Jungua: Descendents of the Dragon
Written by Sarah K. Inman
Wednesday, 13 August 2008 13:22
Though the average theater-goer will be impressed by anyone who can put her ass on her head, this small cast of multi-talented performers who make up Jungua, Descendents of the Dragon, a multi-disciplined spectacle of martial arts, contortion, and acrobatics now showing at Harrah’s Theater, will amaze anyone, fans of the circus and Ultimate Fighting buffs alike.
Harrah’s theater is rather small, and with the exception of the seats behind the columns, there is not a bad one in the house. The proximity to the stage allows the audience to feel the extreme nature of the performance.
The Shaolin Disciples and the Imperial Acrobats of China balance femininity and masculinity throughout the show. The acts alternate between shouting, flipping shirtless bald monks and demure, bendy contortionists. Each performer showcases an individual skill, and yet blends with the others through costuming.
The props are spare but purely functional. Each chandelier that is brought out during a contortion/balancing act ends up on a different body part of the elegant woman on stage, her head, her feet, her hands, even in her mouth. The pagoda the monks kneel around waiting their turn to flip and kip doubles as the pedestal for the hand balancer.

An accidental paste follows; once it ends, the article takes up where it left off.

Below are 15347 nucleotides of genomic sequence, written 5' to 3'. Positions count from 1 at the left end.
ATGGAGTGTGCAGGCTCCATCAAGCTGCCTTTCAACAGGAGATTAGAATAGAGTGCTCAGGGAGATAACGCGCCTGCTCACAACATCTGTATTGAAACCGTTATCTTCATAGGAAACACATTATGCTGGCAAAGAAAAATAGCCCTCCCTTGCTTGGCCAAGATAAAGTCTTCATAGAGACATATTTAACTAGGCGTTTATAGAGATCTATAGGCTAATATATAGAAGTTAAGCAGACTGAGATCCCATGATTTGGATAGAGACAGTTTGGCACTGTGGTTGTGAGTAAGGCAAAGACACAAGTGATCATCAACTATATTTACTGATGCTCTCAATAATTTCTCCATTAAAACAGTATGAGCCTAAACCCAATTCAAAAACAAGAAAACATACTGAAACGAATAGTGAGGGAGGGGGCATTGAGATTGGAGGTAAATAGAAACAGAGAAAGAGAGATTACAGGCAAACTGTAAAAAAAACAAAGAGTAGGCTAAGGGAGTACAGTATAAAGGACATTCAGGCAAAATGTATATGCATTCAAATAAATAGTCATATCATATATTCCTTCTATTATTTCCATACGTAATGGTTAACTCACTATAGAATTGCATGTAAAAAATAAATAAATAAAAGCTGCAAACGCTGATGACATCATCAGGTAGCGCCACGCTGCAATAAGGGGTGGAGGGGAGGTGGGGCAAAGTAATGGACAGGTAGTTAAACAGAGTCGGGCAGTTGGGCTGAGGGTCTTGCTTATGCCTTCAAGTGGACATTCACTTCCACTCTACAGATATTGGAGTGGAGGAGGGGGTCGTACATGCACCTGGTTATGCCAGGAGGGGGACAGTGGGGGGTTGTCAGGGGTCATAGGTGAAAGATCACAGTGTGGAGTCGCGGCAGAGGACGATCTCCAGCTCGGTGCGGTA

When it stops raining umbrellas can be manipulated with graceful feet, and swords aren’t just for fighting; they’re sometimes used to prop up a person. An awesome one man whip act may give aspiring urban cowboys bad ideas. The show culminates with a stunningly difficult two-person hand-balancing act.
The audience gasps as the monks summon the necessary chi to smash metal across their skulls, and the ante is upped when a monk rolls out a wheel barrow full of construction-like stuff that will be broken on various body parts. Within the same act, they create a pyramid of humans and nails. The top takes a slab of concrete to the chest while another monk cracks it with a sledge hammer. Whirling aerials, backflips, repeated kips, and break falls, and well practiced, fast-paced katas balance the stunts that are pulled off with deliberation and calm.
In terms of skill level, Jungua is much more spectacular than any of the recent circus-type performances at Beau Rivage and well worth the higher admission. Tickets start at thirty-five dollars. In the age of shows like Jackass, it’s nice to see well practiced, live stunts up close.
Jungua will be featured at Harrah's through August 24.
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